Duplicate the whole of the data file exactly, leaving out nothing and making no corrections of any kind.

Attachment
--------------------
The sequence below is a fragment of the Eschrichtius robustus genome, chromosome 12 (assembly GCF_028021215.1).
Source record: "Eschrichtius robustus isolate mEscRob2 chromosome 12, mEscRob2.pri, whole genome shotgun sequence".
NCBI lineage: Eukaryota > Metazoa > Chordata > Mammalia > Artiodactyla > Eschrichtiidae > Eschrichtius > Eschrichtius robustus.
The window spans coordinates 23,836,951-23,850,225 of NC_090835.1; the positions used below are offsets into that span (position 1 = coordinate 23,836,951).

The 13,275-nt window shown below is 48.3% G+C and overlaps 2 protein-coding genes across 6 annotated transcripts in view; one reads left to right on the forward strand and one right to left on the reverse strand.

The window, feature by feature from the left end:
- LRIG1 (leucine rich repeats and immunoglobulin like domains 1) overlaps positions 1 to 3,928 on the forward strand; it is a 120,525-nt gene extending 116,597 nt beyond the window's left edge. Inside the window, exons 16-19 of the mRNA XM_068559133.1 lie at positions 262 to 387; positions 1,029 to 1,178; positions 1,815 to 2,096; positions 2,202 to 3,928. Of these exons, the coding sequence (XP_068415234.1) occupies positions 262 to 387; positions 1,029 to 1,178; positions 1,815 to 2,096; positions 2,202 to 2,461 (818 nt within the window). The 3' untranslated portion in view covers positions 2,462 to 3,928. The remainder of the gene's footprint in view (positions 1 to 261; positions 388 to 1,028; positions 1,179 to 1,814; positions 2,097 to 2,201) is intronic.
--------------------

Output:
The sequence below is a fragment of the Eschrichtius robustus genome, chromosome 12 (assembly GCF_028021215.1).
Source record: "Eschrichtius robustus isolate mEscRob2 chromosome 12, mEscRob2.pri, whole genome shotgun sequence".
NCBI lineage: Eukaryota > Metazoa > Chordata > Mammalia > Artiodactyla > Eschrichtiidae > Eschrichtius > Eschrichtius robustus.
The window spans coordinates 23,836,951-23,850,225 of NC_090835.1; the positions used below are offsets into that span (position 1 = coordinate 23,836,951).

The 13,275-nt window shown below is 48.3% G+C and overlaps 2 protein-coding genes across 6 annotated transcripts in view; one reads left to right on the forward strand and one right to left on the reverse strand.

The window, feature by feature from the left end:
- LRIG1 (leucine rich repeats and immunoglobulin like domains 1) overlaps positions 1 to 3,928 on the forward strand; it is a 120,525-nt gene extending 116,597 nt beyond the window's left edge. Inside the window, exons 16-19 of the mRNA XM_068559133.1 lie at positions 262 to 387; positions 1,029 to 1,178; positions 1,815 to 2,096; positions 2,202 to 3,928. Of these exons, the coding sequence (XP_068415234.1) occupies positions 262 to 387; positions 1,029 to 1,178; positions 1,815 to 2,096; positions 2,202 to 2,461 (818 nt within the window). The 3' untranslated portion in view covers positions 2,462 to 3,928. The remainder of the gene's footprint in view (positions 1 to 261; positions 388 to 1,028; positions 1,179 to 1,814; positions 2,097 to 2,201) is intronic.